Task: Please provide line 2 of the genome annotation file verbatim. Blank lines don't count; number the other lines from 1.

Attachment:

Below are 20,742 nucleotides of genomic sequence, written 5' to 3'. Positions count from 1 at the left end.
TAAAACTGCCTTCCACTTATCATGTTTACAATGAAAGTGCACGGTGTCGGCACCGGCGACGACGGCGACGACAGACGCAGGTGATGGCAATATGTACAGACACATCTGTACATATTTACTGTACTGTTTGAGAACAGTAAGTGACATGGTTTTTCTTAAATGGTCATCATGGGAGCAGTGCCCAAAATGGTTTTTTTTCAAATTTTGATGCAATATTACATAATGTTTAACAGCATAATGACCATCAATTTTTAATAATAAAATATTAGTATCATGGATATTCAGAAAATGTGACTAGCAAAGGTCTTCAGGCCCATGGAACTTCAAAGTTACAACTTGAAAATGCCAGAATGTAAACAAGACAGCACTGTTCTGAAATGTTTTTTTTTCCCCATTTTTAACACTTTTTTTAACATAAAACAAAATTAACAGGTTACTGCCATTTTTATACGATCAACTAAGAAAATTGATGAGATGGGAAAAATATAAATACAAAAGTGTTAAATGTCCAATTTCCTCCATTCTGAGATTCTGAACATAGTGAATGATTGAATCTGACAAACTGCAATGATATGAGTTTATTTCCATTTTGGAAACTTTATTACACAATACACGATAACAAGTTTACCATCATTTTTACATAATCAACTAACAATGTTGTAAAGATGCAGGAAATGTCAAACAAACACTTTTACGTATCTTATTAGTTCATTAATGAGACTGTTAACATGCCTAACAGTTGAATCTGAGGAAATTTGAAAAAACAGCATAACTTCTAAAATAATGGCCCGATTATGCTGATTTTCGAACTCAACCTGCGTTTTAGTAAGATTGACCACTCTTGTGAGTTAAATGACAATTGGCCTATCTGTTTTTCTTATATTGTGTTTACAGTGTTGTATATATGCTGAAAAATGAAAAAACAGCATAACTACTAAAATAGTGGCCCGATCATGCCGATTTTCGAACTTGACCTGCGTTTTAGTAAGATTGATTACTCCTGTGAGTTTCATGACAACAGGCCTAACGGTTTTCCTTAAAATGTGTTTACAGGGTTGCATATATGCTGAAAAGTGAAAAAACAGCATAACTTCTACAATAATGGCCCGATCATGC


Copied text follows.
TAAAACTGCCTTCCACTTATCATGTTTACAATGAAAGTGCACGGTGTCGGCACCGGCGACGACGGCGACGACAGACGCAGGTGATGGCAATATGTACAGACACATCTGTACATATTTACTGTACTGTTTGAGAACAGTAAGTGACATGGTTTTTCTTAAATGGTCATCATGGGAGCAGTGCCCAAAATGGTTTTTTTTCAAATTTTGATGCAATATTACATAATGTTTAACAGCATAATGACCATCAATTTTTAATAATAAAATATTAGTATCATGGATATTCAGAAAATGTGACTAGCAAAGGTCTTCAGGCCCATGGAACTTCAAAGTTACAACTTGAAAATGCCAGAATGTAAACAAGACAGCACTGTTCTGAAATGTTTTTTTTTCCCCATTTTTAACACTTTTTTTAACATAAAACAAAATTAACAGGTTACTGCCATTTTTATACGATCAACTAAGAAAATTGATGAGATGGGAAAAATATAAATACAAAAGTGTTAAATGTCCAATTTCCTCCATTCTGAGATTCTGAACATAGTGAATGATTGAATCTGACAAACTGCAATGATATGAGTTTATTTCCATTTTGGAAACTTTATTACACAATACACGATAACAAGTTTACCATCATTTTTACATAATCAACTAACAATGTTGTAAAGATGCAGGAAATGTCAAACAAACACTTTTACGTATCTTATTAGTTCATTAATGAGACTGTTAACATGCCTAACAGTTGAATCTGAGGAAATTTGAAAAAACAGCATAACTTCTAAAATAATGGCCCGATTATGCTGATTTTCGAACTCAACCTGCGTTTTAGTAAGATTGACCACTCTTGTGAGTTAAATGACAATTGGCCTATCTGTTTTTCTTATATTGTGTTTACAGTGTTGTATATATGCTGAAAAATGAAAAAACAGCATAACTACTAAAATAGTGGCCCGATCATGCCGATTTTCGAACTTGACCTGCGTTTTAGTAAGATTGATTACTCCTGTGAGTTTCATGACAACAGGCCTAACGGTTTTCCTTAAAATGTGTTTACAGGGTTGCATATATGCTGAAAAGTGAAAAAACAGCATAACTTCTACAATAATGGCCCGATCATGC